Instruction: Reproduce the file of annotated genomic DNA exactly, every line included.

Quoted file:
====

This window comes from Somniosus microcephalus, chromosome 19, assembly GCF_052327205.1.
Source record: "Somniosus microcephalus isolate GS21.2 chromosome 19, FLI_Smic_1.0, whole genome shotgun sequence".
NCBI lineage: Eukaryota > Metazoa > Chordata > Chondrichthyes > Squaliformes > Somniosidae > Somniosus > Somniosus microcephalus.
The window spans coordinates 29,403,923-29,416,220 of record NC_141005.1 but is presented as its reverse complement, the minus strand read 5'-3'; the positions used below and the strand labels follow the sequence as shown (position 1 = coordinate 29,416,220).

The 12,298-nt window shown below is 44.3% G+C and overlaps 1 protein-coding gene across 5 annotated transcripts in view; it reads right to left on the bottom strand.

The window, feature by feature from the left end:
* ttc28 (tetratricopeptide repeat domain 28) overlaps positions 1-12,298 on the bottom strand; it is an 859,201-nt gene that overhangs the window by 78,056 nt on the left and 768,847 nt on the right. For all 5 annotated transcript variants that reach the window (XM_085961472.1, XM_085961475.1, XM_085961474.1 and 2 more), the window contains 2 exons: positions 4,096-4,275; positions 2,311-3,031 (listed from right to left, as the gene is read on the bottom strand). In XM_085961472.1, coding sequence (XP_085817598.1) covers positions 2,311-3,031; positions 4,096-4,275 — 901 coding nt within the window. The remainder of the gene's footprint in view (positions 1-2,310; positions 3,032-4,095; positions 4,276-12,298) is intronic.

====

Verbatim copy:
This window comes from Somniosus microcephalus, chromosome 19, assembly GCF_052327205.1.
Source record: "Somniosus microcephalus isolate GS21.2 chromosome 19, FLI_Smic_1.0, whole genome shotgun sequence".
NCBI lineage: Eukaryota > Metazoa > Chordata > Chondrichthyes > Squaliformes > Somniosidae > Somniosus > Somniosus microcephalus.
The window spans coordinates 29,403,923-29,416,220 of record NC_141005.1 but is presented as its reverse complement, the minus strand read 5'-3'; the positions used below and the strand labels follow the sequence as shown (position 1 = coordinate 29,416,220).

The 12,298-nt window shown below is 44.3% G+C and overlaps 1 protein-coding gene across 5 annotated transcripts in view; it reads right to left on the bottom strand.

The window, feature by feature from the left end:
* ttc28 (tetratricopeptide repeat domain 28) overlaps positions 1-12,298 on the bottom strand; it is an 859,201-nt gene that overhangs the window by 78,056 nt on the left and 768,847 nt on the right. For all 5 annotated transcript variants that reach the window (XM_085961472.1, XM_085961475.1, XM_085961474.1 and 2 more), the window contains 2 exons: positions 4,096-4,275; positions 2,311-3,031 (listed from right to left, as the gene is read on the bottom strand). In XM_085961472.1, coding sequence (XP_085817598.1) covers positions 2,311-3,031; positions 4,096-4,275 — 901 coding nt within the window. The remainder of the gene's footprint in view (positions 1-2,310; positions 3,032-4,095; positions 4,276-12,298) is intronic.